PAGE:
The city centre space is to get an overhaul as part of a £10m investment by Legal & General Investment Management Real Assets (L&G), in partnership with Manchester City Council. In return, L&G’s lease area is being extended.
“We see the partnership with Manchester City Council and the proposal for Piccadilly Gardens as an opportunity to regenerate a prominent and well-used space in central Manchester that is also a thoroughfare to other parts of the city,” said L&G head of real assets Bill Hughes. “Under the proposals L&G will dedicate £2m worth of investment in improvements to Piccadilly Gardens to make them more attractive and welcoming to families while deterring anti-social behaviour.
The plans include removing the existing Pavilion building and feature wall and replacing them with two new Pavilion buildings linked by a covered area of new public space for year-round use. Greater Manchester Police have been consulted on the landscaping design “to deter anti-social behaviour and improve natural surveillance”.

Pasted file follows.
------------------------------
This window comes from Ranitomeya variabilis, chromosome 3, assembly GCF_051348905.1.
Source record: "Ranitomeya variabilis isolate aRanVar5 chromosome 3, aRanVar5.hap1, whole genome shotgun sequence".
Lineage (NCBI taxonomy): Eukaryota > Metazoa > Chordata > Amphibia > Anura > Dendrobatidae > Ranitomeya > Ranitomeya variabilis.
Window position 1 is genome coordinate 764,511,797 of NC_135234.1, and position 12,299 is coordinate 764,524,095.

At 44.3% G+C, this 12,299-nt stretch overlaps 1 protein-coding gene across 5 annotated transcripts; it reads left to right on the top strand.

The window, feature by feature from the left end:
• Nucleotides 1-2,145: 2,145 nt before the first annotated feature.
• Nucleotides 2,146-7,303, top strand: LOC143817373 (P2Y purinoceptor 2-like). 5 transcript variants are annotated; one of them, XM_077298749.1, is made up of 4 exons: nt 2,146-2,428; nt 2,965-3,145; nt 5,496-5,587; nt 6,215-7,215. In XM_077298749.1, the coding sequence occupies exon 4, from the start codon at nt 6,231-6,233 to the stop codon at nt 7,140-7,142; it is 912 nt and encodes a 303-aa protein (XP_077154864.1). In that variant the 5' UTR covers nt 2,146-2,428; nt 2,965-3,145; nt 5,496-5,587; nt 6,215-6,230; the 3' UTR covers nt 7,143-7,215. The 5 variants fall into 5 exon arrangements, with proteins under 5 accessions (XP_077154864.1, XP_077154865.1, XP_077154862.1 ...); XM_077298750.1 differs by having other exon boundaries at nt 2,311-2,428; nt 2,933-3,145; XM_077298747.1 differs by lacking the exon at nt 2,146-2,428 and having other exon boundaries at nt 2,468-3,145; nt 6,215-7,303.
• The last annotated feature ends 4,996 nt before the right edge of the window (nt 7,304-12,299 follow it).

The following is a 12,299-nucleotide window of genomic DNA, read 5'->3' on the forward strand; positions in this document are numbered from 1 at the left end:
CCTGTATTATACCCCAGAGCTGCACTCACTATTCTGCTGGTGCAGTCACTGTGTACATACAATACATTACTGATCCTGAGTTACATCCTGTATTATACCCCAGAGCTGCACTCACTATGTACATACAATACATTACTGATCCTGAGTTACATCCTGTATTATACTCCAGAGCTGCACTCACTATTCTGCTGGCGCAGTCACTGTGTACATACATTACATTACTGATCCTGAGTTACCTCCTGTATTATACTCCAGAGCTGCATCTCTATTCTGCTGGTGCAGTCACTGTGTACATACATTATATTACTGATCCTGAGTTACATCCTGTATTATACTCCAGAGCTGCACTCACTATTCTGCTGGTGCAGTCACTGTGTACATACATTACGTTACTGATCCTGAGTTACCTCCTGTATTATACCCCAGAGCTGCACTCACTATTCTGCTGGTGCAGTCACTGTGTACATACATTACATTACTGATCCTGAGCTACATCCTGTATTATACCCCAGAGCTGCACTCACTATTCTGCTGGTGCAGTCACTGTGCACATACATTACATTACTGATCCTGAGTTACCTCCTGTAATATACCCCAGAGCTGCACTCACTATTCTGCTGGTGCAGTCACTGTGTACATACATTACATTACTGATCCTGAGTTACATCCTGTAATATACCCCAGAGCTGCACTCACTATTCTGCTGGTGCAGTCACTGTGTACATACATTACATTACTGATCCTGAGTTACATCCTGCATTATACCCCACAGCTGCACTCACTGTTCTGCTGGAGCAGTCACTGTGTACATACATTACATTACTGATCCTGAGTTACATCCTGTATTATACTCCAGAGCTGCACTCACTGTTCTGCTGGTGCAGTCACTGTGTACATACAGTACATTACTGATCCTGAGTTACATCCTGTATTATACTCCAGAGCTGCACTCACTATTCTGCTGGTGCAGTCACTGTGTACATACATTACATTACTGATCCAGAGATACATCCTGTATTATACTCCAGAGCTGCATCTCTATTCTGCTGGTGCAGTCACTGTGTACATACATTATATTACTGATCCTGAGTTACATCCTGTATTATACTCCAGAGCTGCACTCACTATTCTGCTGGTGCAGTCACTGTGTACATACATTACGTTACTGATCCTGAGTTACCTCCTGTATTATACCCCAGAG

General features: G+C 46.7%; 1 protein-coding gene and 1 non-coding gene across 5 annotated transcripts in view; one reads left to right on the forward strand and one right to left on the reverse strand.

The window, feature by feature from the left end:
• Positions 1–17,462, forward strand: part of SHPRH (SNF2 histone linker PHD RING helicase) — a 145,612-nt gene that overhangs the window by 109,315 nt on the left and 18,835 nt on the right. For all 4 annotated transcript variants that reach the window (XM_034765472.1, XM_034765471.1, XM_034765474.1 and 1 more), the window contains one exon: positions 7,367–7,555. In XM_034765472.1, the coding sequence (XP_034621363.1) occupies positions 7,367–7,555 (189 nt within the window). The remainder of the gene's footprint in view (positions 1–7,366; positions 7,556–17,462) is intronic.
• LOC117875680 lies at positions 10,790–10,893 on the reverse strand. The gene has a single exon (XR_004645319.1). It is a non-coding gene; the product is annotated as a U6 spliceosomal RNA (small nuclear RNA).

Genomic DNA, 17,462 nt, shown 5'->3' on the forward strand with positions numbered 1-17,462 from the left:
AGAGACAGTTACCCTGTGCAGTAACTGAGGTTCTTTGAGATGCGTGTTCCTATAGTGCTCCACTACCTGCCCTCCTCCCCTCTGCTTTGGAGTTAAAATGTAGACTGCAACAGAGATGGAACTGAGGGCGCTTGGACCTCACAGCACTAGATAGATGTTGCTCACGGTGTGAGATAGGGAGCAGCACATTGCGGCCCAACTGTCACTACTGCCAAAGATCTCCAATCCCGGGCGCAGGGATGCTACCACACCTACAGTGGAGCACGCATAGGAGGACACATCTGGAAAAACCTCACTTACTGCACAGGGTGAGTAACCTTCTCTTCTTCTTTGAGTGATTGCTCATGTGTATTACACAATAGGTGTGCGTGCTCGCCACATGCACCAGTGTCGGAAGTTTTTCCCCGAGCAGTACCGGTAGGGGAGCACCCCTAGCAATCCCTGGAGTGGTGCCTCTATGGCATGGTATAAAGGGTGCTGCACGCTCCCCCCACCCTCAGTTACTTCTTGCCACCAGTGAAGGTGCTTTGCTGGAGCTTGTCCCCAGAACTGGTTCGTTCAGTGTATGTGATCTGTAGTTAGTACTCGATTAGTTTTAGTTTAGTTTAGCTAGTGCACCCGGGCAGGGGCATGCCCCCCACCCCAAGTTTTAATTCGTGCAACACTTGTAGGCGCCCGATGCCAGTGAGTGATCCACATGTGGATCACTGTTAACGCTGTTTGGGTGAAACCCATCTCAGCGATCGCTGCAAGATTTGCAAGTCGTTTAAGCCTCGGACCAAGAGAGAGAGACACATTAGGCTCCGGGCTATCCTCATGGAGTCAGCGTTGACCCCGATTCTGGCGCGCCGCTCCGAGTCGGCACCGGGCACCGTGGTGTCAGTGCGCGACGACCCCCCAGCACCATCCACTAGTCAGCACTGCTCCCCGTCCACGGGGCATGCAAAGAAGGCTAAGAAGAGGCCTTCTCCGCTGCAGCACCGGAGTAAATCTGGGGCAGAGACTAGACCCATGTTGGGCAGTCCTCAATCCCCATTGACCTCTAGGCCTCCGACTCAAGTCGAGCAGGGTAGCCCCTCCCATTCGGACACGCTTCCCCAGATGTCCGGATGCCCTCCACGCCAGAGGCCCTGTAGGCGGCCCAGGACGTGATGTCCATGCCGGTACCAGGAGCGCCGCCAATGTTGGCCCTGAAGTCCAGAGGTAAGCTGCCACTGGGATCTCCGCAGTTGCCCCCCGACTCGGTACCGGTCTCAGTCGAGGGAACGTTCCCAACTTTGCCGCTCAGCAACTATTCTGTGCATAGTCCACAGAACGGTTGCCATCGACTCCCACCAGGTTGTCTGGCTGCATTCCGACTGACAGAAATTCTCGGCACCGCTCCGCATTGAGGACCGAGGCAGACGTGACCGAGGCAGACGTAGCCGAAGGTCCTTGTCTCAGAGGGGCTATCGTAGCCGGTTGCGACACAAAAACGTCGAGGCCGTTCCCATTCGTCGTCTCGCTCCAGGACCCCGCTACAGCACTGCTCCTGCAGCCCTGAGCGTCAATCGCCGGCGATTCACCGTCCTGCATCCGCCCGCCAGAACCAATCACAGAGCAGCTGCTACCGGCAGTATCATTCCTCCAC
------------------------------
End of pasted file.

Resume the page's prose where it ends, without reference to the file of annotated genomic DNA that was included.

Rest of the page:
“The proposed Pavilion design will bring a new vibrancy and economy to Piccadilly Gardens which we hope residents can be proud of and visitors to Manchester will see as a destination in its own right,” Bill Hughes said. “L&G has a longstanding track record of working with progressive local authorities to bring forward regeneration and improvements to social infrastructure projects. We see Piccadilly Gardens as a prime example of this kind of collaboration in action.”
The proposals for the Pavilion and Gardens will be undertaken and paid for by L&G. The cost is estimated to be in excess of £10m of which £2m will be invested in public realm improvements. The value of the extra land required for the new Pavilion buildings is estimated at £1.3m, which will be reinvested in the public realm improvements with L&G providing the remaining funding. L&G has a 250-year lease on the Pavilion building.
Manchester City Council leader Sir Richard Leese said: “For all the debate it has generated in recent years, Piccadilly Gardens remains an incredibly well-used public space. But we recognise that there are aspects which have proved unpopular and others where there is scope for improvement, including design improvements to deter anti-social behaviour and enhancing our own ongoing maintenance of the space. These proposals will provide both real and sustainable improvements which are compatible with Piccadilly Gardens’ role as a major thoroughfare used by hundreds of thousands of people a week as well as a destination where people can meet and relax.
“We believe the scheme which L&G has brought forward following detailed discussions with the council is a constructive response to all these considerations but are keen to engage with the public to get their thoughts on the proposals.”